Five little words just might prove to be the downfall of Sheriff Joe Arpaio's command staff — and the Arizona Republican Party.
"Vote for Sheriff Joe Arpaio."
That inscription appears on the memo line of a $25,000 check, written by an Alaskan investment company in December 2007. That check, made out to the "Command Officers Association," ended up in the shadowy SCA account started by Sheriff Joe Arpaio's command staff, and, eventually, in the coffers of the Arizona GOP.
Sheriff's Command Association
For months now, party officials insisted it was pure coincidence that, just after they received a six-figure check from the mysterious SCA account, they funded an incredibly nasty attack ad aimed at Arpaio's opponent. And the sheriff's command staff, which raised the money, was equally wide-eyed. Oh, no, they said. The money donated by the sheriff's men was not earmarked for the sheriff.
There's a reason they said that. If the state party let the sheriff's men launder money through it, that would be totally illegal.
After all, there's a strict limit to what an individual can give a political campaign: $390. If the sheriff's wealthy friends got around that by giving tens of thousands each to a secret fund, and the state Republican Party accepted the money with the understanding that it would end up going to the sheriff anyway, they are all in huge trouble.
We knew this SCA scandal is ugly. As I reported last month ("The Ventriloquist's Dummies," July 23), nine months after county officials insisted that the fund's contact person list his donors, Captain Joel Fox finally did so in July. At that point, in July, we learned that Arpaio's top command staff, including Chief Deputy David Hendershott, had made direct payroll deposits into the fund. We also learned that Arpaio's friend Steve Ellman had donated $25,000, as had half a dozen other wealthy businessmen.
But we didn't know the whole story until this past Monday.
On Monday, county officials finally received copies of the actual checks written to the SCA account. And those copies make it clear just why the sheriff's commanders spent nine months resisting entreaties to turn them over.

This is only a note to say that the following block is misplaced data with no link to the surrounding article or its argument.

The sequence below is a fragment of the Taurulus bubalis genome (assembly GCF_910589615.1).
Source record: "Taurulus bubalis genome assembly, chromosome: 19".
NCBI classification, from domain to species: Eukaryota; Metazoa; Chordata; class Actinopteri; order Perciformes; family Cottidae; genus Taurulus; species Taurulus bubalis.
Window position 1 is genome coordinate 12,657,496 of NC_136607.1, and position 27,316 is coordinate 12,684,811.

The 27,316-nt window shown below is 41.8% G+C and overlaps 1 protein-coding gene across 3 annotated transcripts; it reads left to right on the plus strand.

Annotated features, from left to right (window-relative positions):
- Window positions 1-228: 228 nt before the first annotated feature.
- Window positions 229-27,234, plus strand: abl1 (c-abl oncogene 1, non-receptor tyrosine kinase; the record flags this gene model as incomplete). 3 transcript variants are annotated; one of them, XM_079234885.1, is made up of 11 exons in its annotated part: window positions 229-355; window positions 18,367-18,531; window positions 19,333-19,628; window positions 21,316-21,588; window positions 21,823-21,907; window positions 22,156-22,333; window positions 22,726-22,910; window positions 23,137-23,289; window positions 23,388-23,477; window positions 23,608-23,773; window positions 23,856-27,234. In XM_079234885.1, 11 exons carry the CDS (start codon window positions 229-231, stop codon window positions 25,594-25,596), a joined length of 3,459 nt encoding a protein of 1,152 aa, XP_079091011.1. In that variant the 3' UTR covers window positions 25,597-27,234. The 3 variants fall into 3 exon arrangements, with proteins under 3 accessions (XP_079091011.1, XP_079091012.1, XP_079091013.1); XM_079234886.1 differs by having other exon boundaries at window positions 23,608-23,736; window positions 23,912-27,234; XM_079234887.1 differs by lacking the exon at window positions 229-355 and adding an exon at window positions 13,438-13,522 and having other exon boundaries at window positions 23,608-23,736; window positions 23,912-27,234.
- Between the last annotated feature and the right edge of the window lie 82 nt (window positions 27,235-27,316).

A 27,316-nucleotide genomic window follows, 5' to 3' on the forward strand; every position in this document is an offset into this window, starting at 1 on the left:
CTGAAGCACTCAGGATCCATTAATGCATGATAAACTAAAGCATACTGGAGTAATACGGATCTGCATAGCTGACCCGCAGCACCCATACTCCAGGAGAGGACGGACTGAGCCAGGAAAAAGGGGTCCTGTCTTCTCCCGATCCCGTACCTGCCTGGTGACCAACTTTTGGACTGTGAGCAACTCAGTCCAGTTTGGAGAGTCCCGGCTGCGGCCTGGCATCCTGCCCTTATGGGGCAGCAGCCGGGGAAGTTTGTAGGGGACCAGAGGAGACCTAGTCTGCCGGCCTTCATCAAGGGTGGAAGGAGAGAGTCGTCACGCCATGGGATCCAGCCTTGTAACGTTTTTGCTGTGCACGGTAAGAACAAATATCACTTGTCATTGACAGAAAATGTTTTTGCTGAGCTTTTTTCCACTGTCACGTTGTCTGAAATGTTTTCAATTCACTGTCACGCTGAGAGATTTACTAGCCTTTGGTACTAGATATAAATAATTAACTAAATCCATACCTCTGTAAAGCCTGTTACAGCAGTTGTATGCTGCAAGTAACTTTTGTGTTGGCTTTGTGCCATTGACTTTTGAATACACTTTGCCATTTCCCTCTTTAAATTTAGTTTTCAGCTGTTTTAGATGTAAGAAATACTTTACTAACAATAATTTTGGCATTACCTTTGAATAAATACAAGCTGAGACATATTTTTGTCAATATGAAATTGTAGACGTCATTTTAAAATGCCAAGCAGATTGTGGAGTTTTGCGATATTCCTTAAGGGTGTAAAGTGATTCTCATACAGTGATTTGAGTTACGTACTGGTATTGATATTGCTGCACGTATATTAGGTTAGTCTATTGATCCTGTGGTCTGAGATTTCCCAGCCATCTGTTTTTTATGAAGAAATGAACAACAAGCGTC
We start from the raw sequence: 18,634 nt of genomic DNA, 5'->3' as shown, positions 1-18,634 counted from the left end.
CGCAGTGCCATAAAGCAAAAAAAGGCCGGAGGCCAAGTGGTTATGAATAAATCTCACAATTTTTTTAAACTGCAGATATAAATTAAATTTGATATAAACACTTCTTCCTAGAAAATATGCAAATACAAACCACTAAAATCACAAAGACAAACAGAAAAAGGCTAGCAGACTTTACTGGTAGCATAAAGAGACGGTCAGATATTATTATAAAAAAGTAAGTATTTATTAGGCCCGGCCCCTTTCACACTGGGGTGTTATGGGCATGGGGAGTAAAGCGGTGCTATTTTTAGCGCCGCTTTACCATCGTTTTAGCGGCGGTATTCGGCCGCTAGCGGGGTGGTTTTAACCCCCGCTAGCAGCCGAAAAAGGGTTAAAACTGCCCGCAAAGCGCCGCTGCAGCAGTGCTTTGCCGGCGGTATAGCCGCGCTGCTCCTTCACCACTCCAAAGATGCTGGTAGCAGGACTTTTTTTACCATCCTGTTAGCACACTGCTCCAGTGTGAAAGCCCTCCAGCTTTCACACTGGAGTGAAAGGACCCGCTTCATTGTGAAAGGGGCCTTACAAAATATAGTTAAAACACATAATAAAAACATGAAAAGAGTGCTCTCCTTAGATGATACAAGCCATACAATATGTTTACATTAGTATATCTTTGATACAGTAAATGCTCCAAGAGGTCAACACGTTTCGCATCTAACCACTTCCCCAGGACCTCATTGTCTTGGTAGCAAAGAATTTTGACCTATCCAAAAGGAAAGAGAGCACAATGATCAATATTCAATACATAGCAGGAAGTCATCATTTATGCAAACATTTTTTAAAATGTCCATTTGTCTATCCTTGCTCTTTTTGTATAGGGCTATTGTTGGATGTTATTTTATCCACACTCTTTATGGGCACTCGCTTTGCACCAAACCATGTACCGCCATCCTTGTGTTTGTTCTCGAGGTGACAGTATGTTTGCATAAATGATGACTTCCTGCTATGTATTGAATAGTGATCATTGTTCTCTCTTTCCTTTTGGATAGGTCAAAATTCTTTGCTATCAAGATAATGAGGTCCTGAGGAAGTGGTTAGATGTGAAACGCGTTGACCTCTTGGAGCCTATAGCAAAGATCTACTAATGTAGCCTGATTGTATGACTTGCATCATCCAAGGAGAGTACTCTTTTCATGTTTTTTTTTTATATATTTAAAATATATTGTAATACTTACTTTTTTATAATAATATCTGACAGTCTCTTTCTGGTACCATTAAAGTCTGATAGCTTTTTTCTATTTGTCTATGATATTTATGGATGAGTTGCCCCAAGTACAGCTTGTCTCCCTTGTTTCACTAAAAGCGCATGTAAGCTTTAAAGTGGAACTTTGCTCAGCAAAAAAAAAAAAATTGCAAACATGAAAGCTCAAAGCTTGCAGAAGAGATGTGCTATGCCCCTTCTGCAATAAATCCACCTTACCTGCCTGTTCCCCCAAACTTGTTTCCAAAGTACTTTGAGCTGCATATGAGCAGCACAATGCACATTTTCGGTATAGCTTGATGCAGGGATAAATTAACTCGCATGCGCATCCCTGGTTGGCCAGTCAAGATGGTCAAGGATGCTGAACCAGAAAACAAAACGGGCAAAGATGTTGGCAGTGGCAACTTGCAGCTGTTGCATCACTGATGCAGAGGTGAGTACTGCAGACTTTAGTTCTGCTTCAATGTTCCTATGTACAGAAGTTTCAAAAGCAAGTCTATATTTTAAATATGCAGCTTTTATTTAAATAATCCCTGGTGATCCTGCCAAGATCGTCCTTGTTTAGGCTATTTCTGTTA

The checks themselves strongly suggest that the money was earmarked for Arpaio from the beginning. The "memo" from the Alaskan donation is proof that donors knew exactly where their money was going.
The photocopied checks also point to a second potential illegality: Donations to the SCA included checks from limited liability companies. That's strictly forbidden by state law.
As the record now shows, two out-of-state companies donated to the fund:
• The SCA accepted $25,000 from WTG Investments in Anchorage — not a man in Anchorage named Tom Gimple, as Sheriff's Captain Fox had claimed.
• The SCA also accepted $10,000 from Liautaud Development Group, LLC, not an individual named James Liautaud, as Fox claimed.
There are other weird discrepancies. In every case, Fox misstated the dates he received donations. (Once, he was off by as much as nine months.) And he overstated the totals given by two donors — perhaps to conceal the fact that he'd omitted one donor entirely. Nicholas Fergis, a man with extensive local investments, apparently made a $10,000 wire transfer to the SCA fund in January 2008, yet Fox's previous filing with the county never mentioned him.
We Believe Local Journalism is Critical to the Life of a City
Engaging with our readers is essential to Phoenix New Times's mission. Make a financial contribution or sign up for a newsletter, and help us keep telling Phoenix's stories with no paywalls.
Support Our Journalism
This story has been curious from the beginning, and it's getting curiouser. I can only hope that some law enforcement agency is taking this seriously.
They need to be questioning Joel Fox about why he faked information in his initial filing two weeks ago. They need to be questioning Sheriff Joe Arpaio about what he knew and when he knew it.
And, most importantly, they need to ask Randy Pullen, chairman of the Republican Party, about how $105,000 in donations apparently meant for Joe Arpaio ended up going to — surprise! — an ad that benefited Joe Arpaio.
I don't think anyone can explain this one away now. But boy, would I love to see them try.